Then there's Santa Claus. Santa Claus is a distortion of the name Sinterklaas, the Dutch name for Saint Nicholas, a real person. He was considered a saint of the Greek church and lived during the 3rd and into the 4th centuries AD. He was known as a very generous person, frequently giving gifts, often in secret. This, as well as remembering the gifts of the “Wise Men” or Magi, is why we celebrate Christ's birth by giving gifts. Saint Nicholas also blessed 3 sisters with money in their stockings while they hung them over the fire to dry. This is where we get the tradition of the Christmas stocking. It's true that there are many things that have been added to this character. Saint Nicholas didn't fly around in a sleigh pulled by magical reindeer. He didn't go down people's chimneys to drop off gifts. To my knowledge, and judging from his pictures, he was not a fat man. He never even visited the North Pole, let alone lived there with little people with pointy ears. I don't believe any of these things has a pagan origin, although I could be wrong. But they're clearly embellishments or just plain made up things that were added over time to make Christmas not be about Christ and more about gift giving or receiving.

Wreaths are another tradition that was not taken from paganism. In Rome, a wreath was a symbol of victory. To Christians in the Roman world, the wreath symbolized Christ—the Victor over sin and death. Christmas lights have an origin with deep Christian roots as well. Trees were once decorated with candles, symbolizing Christ being the light of the world. These candles became strings of lights in the 20th century and there you have it. It’s another Christmas tradition that is clearly all about Jesus and has nothing to do with pagan traditions. Christmas carols are beautiful songs written with such deep and powerful lyrics. Oh Come All Ye Faithful, God Rest Ye Merry Gentlemen, What Child is This, O Holy Night, and so many others are very meaningful, powerful worship songs that we sing every Christmas season to worship and praise God for the glorious gift of His Son. How can God be unhappy with such a thing?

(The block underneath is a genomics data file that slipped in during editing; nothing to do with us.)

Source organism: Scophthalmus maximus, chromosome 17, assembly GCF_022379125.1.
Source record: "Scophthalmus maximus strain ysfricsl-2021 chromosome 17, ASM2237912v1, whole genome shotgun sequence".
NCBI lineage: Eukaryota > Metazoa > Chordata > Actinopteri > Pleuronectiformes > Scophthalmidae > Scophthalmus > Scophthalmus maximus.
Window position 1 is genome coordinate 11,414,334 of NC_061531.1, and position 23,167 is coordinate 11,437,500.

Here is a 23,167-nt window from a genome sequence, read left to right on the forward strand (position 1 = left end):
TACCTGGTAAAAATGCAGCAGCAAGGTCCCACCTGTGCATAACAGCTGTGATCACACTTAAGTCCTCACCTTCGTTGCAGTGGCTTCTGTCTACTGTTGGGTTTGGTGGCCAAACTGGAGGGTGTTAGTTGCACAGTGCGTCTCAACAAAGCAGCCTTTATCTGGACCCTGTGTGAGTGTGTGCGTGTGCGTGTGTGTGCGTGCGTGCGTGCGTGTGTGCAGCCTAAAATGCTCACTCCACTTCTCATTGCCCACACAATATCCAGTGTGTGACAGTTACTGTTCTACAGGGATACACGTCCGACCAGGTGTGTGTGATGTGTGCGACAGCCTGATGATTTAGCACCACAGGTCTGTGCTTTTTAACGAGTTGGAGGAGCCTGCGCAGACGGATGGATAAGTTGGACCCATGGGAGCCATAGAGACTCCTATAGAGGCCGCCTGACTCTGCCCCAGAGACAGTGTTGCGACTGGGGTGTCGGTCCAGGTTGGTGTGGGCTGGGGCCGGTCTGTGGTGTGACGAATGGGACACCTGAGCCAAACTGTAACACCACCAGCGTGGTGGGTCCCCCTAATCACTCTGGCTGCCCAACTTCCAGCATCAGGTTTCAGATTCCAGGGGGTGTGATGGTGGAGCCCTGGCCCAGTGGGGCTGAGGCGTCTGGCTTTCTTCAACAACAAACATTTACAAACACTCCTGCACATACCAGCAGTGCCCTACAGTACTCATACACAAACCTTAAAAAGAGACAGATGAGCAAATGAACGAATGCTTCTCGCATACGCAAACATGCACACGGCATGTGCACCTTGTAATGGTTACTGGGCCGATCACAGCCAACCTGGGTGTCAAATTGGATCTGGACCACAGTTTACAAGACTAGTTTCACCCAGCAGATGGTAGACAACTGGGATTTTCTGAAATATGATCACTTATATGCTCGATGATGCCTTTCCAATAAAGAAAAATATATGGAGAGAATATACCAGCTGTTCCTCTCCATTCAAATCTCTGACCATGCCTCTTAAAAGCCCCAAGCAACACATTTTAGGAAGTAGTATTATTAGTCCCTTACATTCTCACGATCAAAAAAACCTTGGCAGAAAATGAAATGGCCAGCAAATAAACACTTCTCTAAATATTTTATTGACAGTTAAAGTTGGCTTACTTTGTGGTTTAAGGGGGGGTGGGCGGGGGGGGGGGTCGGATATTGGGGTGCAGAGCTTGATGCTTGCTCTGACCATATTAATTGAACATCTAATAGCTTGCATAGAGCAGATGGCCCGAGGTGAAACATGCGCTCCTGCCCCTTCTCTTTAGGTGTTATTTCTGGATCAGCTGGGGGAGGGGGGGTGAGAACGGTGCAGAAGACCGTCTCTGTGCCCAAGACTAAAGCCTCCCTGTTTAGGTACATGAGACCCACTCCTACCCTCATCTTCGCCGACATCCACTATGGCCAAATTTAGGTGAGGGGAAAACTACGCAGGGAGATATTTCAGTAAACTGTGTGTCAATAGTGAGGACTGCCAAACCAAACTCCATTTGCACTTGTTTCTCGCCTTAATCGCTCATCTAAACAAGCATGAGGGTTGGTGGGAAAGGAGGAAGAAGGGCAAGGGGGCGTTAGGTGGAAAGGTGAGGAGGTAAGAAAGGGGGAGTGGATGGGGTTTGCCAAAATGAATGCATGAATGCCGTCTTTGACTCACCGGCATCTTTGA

What's troubling here is that many have been duped to believe that Christmas is a pagan holiday and if you search on Google for answers, you'll find that this is the widely publicized view. But the facts don't line up with this idea at all. In fact, it doesn't seem like there are any pagan influences whatsoever to the celebration of Christmas. I didn't find any, anyway.

In the end, the fact is the Bible does not condemn nor does it condone celebrating Christmas—the birth of Christ. So, like many other things not specifically mentioned in the Bible, the choice is yours. If you have issues with celebrating Christmas, that's fine. However, I hope I've made it clear that Christmas has literally no connection to any pagan traditions. If you are not comfortable with it, don't celebrate, but don't alienate yourself from believers who do want to celebrate one of the greatest events in all of history. It's not important enough to build a wall. Merry Christmas!

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5 comments:

corawithcamera.blogspot.com said...

Would you please post more of the sources for your information for your great article?

Steve Risner said...

Thank you, Cora, for reading and for commenting. I appreciate your time. Some info I gathered was from the creation.com website. You can search using their search bar and find a great deal. I also found info on a few other sites. Google it. However, I will say that most of what I read was anti-Christmas and had poor info meaning the info was "newer" meaning that it indicated things like Dec 25th was the date chosen to swipe the day from pagans. This, of course, is not true since that date was chosen by pagans in 274 AD and we have record of Christians referencing this day as Christ's birthday as early as 202 AD. I'll look some more as I actually posted the writing of one of the church fathers indicating this on Facebook somewhere. I need to keep better track of this stuff so I don't have to search for it again and again. Too many irons in the fire, I'm afraid. I'll get back to you...

corawithcamera.blogspot.com said...

Thanks for taking time to respond and back up your comments with more sources. Thanks for getting truth out where it can be shared.

Unknown said...

As with most things concerning God, its not what you do, its why you do.
Why give Christmas to the devil instead of glorifying Christ?

Making Christmas a big deal still gets the name of Jesus out there in the minds of the masses.

Unknown said...

Thank you Steve! Been struggling with Christmas this year. I am tired of the Happy Holiday thing first of all. Sad that people are ashamed to say Merry Christmas. It just seems that if you can't spit out the words Merry Christmas then you seriously have a problem with our Lord and Saviour. And it's all about buying buying buying. Sad I believe. I appreciate all information (which I have already heard a lot of it before) but you had so much more. And more indepth. God Bless you for this insight to the Christmas we should all believe in.